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Heathrow Airport: Compensation debate delays outcome of public inquiry

Government still considering appeal over taxiway works needed to enable more departures over Cranford

It is now some seven years since the Cranford Agreement at Heathrow was scrapped

The outcome of a public inquiry into works at Heathrow has been delayed due to a debate over compensation for affected householders.

Bosses at the airport want to carry out taxiway alterations enabling more departures over Cranford , but their application was rejected by Hillingdon Council in 2014.

Heathrow appealed against that decision, and the findings of a public inquiry held last June are now being considered by Local Government Secretary Greg Clark and transport secretary Patrick McLoughlin , who between them must make the final ruling.

Heathrow had offered to fund soundproofing for properties experiencing a significant noise increase as a result of the change, and to cover the relocation costs where noise levels rise above 69dBLAeq - roughly equivalent to the volume of a vacuum cleaner.

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The transport and local government departments want to alter the conditions so households experiencing the greatest disturbance could opt for noise insulation, rather than help to relocate, should they prefer to stay put.

Stakeholders are now being asked whether they would accept these new conditions should the appeal be upheld, and they have been given until February 17 to respond.

35,000 extra flights per year over Cranford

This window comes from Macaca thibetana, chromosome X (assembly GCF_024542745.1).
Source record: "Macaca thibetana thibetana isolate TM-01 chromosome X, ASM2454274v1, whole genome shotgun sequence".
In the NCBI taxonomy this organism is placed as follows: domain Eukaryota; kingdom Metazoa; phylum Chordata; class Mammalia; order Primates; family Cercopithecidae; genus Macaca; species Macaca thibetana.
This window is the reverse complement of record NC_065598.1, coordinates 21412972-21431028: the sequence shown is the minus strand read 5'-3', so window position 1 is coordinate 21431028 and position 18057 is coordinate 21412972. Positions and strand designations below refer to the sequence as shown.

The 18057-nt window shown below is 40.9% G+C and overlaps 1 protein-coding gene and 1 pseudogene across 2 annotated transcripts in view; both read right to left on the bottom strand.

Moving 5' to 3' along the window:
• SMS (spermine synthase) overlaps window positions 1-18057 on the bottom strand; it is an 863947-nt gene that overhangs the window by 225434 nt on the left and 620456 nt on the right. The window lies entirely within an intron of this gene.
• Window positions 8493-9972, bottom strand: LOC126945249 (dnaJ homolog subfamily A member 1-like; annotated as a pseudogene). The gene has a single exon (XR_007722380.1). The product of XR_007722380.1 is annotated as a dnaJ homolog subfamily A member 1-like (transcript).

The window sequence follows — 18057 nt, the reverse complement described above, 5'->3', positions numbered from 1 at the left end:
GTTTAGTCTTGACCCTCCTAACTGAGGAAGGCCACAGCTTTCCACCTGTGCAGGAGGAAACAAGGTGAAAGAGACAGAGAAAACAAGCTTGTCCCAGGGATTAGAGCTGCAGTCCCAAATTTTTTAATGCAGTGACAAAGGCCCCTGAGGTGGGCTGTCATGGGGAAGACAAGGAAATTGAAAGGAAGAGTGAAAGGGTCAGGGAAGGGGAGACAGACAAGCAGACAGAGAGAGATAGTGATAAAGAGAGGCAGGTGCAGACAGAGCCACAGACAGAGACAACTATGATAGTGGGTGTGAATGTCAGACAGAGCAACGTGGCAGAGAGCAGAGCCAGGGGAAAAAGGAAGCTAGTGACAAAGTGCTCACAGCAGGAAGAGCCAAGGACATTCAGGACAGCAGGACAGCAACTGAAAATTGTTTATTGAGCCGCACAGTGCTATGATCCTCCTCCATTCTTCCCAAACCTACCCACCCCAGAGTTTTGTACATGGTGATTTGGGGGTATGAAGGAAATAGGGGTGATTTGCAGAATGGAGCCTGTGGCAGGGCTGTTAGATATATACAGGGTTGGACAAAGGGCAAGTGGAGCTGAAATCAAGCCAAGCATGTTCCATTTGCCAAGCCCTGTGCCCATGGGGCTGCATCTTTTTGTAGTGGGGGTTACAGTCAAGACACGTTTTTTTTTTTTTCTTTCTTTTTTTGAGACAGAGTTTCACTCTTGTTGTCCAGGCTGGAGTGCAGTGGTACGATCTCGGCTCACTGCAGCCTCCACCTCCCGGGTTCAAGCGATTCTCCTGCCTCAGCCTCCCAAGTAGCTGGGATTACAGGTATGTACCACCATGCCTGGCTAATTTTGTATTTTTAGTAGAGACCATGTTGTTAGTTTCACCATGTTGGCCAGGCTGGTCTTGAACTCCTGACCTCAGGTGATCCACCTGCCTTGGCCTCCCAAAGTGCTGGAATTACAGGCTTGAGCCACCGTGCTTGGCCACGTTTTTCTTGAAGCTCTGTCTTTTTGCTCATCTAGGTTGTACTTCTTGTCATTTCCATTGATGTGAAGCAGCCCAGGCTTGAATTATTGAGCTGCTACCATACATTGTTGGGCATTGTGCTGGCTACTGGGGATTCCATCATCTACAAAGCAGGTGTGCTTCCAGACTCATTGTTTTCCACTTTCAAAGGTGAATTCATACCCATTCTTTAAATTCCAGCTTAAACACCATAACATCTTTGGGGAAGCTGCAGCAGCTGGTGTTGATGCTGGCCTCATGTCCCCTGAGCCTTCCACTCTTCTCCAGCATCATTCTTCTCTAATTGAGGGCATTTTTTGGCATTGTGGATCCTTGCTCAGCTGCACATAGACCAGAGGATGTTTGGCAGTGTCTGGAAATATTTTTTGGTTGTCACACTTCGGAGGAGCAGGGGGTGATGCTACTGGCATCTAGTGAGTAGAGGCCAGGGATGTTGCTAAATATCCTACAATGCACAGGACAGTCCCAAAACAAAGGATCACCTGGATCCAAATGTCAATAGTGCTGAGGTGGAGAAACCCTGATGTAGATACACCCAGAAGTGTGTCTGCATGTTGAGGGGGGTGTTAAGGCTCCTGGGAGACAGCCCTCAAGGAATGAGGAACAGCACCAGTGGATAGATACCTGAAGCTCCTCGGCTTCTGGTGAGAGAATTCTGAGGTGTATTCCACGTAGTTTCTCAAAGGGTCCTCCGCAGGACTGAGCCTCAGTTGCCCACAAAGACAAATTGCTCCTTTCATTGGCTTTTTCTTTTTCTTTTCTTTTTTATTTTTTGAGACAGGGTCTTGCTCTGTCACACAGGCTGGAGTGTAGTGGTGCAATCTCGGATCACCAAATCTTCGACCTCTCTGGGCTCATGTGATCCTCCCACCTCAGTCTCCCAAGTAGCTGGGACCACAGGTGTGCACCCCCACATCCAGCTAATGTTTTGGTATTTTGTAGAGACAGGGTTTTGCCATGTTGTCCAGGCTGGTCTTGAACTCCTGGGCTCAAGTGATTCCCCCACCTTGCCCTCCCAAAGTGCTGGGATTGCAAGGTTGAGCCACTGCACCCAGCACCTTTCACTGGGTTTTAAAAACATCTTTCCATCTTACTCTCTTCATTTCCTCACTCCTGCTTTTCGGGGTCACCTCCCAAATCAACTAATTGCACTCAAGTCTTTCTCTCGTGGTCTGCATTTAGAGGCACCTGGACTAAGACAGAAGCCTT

There is no date set for a final decision but given those responses will have to be considered it is unlikely to be announced until several weeks after that deadline.

The taxiway works are needed to enable scheduled easterly take-offs from the northern runway, which were previously banned under the Cranford Agreement.

Without them, only a relatively small number of such departures have been possible since that 60-year-old verbal contract was scrapped by the government in 2009.

Should the work be approved, it would pave the way for roughly 35,000 extra flights a year over Cranford but no increase in the overall 480,000 flights a year at the airport.

Heathrow says the changes would make runway alternation more reliable and would be fairer on people living in areas like Windsor, Hounslow and Feltham , who would experience fewer planes overhead.

Councillors in Hillingdon opposed the planning application due to fears it would increase air pollution in the area, among other concerns.

Hillingdon and Hounslow councils, along with the Greater London Authority, all supported the case against Heathrow's proposals at the planning inquiry.

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